To the rescue comes Dr. Liza Egbogah, a Toronto-based chiropractor who shared her wisdom on picking shoes and how to relieve foot pain during appearances on Canadian TV programs she published Wednesday on thefixtto.com — her practice’s website.
Dr. Egbogah said she has treated women for high-heel-related injuries for the past 10 years and is an expert in body posture. She has worked with Jamie Foxx, among other celebrities, to help stars walk red carpets in comfort.
Here, we highlight some of her best tips on how to avoid pain related to wearing high heels.
• Cushioned insoles can help you last longer on your feet. “Anytime you have arch support, you don’t tilt forward as much and have as much pressure on the balls of your feet,” Dr. Egbogah told CTV.
• Almond-toe profiles are better than blunt pointed toes. “When you look at a pointed toe, it’s going to squish your feet together and lead to the formation of bunions,” she told Global News. “With the almond toe you don’t have squishy or pointed [style], but you still have lengthening,” she told CTV.
• Unfortunately there is no stiletto heel that’s good for your body. “Because it creates instability in your ankles and on your knees,” Dr. Egbogah told Global News. “When you are balancing on a [thin stiletto] heel, you are likely to sprain ligaments because you’re unstable and you overuse the muscle, so you can have repetitive-strain injuries.”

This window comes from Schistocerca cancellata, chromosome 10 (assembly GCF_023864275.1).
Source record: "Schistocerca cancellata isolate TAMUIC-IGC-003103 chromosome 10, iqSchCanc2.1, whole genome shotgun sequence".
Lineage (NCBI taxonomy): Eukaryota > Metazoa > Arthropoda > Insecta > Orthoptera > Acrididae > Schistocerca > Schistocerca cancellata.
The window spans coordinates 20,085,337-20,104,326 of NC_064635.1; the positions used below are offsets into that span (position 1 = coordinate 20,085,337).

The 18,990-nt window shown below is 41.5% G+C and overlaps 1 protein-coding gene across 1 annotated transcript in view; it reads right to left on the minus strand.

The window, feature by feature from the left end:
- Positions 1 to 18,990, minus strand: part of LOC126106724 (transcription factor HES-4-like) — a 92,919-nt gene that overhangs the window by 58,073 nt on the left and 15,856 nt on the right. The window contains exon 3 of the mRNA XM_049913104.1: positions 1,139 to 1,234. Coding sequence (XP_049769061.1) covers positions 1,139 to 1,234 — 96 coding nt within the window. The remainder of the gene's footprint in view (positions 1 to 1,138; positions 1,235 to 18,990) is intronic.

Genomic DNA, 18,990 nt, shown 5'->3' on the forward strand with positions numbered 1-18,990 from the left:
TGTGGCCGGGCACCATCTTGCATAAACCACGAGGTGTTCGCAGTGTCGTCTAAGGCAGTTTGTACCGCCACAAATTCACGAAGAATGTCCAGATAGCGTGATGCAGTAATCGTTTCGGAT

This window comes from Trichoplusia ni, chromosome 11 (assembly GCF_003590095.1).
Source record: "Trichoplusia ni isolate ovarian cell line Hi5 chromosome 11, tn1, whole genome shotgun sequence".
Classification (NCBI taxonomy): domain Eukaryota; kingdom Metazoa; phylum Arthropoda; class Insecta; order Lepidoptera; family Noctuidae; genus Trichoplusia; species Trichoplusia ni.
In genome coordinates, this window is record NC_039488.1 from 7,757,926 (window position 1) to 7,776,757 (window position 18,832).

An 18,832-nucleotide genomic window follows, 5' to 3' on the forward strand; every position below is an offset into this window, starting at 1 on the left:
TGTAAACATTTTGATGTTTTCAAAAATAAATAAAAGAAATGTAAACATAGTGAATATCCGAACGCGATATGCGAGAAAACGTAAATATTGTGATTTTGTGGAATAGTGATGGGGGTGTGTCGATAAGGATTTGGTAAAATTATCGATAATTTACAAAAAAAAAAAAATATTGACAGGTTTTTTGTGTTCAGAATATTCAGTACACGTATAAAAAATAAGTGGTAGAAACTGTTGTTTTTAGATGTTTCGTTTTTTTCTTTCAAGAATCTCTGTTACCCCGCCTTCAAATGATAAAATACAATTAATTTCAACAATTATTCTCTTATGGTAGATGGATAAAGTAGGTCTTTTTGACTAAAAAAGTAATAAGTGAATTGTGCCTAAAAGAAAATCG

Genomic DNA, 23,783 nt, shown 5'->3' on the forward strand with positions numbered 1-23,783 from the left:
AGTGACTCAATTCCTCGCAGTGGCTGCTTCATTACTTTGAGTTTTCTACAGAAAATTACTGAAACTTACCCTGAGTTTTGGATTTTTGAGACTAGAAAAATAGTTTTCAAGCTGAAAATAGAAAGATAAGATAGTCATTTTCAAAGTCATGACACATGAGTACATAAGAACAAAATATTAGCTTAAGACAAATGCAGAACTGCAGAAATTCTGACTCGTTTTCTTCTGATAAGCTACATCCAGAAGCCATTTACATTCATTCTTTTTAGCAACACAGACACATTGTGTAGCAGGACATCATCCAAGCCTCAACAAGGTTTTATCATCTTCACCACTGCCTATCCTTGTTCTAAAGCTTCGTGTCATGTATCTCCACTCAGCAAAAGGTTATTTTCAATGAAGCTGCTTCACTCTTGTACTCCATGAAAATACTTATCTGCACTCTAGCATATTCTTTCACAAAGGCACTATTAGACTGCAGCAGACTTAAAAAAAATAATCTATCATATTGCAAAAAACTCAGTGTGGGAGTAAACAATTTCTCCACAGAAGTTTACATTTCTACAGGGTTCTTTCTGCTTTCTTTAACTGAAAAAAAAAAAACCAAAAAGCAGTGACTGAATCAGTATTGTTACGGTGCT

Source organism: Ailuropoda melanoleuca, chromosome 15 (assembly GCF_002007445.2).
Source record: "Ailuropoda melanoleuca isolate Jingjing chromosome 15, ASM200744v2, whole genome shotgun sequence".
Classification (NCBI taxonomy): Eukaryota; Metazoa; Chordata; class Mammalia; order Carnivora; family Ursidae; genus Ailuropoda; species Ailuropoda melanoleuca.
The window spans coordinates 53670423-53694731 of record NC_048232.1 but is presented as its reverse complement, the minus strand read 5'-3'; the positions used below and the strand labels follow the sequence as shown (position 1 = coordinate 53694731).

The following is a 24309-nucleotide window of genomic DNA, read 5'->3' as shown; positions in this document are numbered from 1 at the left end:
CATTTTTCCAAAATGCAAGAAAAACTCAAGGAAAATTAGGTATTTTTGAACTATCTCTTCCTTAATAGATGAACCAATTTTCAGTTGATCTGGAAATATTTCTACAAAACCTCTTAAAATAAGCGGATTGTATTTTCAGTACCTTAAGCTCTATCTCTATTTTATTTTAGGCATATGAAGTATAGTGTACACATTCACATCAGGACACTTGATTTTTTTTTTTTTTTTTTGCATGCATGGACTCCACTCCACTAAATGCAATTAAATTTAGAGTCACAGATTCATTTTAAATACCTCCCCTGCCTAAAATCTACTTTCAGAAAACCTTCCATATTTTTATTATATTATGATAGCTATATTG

• Maintain a heel height of no more than 3 inches by subtracting the height of the platform from the heel. “Anything over 3 inches can lead to injury. If you have a [3.75-inch] heel, you’ll want a platform with [.75 inches],” she told Global News. “When you’re looking at the overall height, look at the platform.”
• Ways to soothe aching feet after wearing high heels: “Make sure you’re stretching your calf muscles,” she told Global News. “You want to do ankle circles so you can stimulate blood flow that’s been restricted to the ankles. Soaking your feet in warm water with epsom salt can alleviate the pain associated with high heels.”
Dr. Egbogah developed a line of footwear that she believes can help prevent injuries associated with wearing high heels. Her namesake Dr. Liza pumps feature a 3.75-inch heel and retail for around $367 ($495 CAD) on Drlizashoes.com.